Bendable and stretchable electrodes are important components for wearable or foldable electronics. Stretchable electrodes have been developed using conductive materials in wrinkled or wavy structures. However, most of these electrodes can only be stretched in one direction.
Jing Kong, Massachusetts Institute of Technology (MIT), Cambridge, USA, Ho Seok Park, Sungkyunkwan University, Republic of Korea, and colleagues have developed transparent electrodes that are omnidirectionally stretchable. The team synthesized a multilayer graphene electrode that has a concentric circular wavy structure, similar to a Fresnel lens (pictured). To prepare the electrodes, the team patterned a copper foil with a Fresnel lens as a mold. Then they used chemical vapor deposition (CVD) to grow multilayered graphene on the foil. The graphene was coated with an elastomeric polydimethylsiloxane (PDMS) film, and the copper base etched away to release the electrode.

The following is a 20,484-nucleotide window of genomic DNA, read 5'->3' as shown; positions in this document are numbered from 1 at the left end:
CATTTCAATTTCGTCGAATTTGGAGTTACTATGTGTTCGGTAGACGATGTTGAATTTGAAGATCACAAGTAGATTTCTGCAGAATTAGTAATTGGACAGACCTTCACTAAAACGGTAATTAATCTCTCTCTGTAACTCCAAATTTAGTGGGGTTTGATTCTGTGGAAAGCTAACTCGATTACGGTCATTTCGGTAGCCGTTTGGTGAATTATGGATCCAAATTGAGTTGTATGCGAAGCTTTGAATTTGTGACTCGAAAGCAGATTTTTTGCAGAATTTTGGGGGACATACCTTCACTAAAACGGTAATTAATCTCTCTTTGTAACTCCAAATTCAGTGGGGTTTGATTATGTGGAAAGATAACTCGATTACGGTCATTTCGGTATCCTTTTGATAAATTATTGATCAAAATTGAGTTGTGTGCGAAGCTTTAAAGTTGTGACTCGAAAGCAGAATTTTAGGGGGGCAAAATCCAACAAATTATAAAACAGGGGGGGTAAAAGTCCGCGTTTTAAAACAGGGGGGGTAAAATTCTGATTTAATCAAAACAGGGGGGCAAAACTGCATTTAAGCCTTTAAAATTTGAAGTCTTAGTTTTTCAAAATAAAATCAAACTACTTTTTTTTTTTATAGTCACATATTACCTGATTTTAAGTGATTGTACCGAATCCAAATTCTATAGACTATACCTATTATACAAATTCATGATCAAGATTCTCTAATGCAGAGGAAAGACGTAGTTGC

The electrodes have high optical transparency (up to 87 %), low sheet resistance, and retain their electrical performances under mechanical stress such as bending, stretching, and folding. According to the researchers, this approach could be useful for a range of applications involving stretchable devices and wearable integrated systems.
- Omnidirectionally Stretchable and Transparent Graphene Electrodes,
Jin-Yong Hong, Wook Kim, Dukhyun Choi, Jing Kong, Ho Seok Park,
ACS Nano 2016.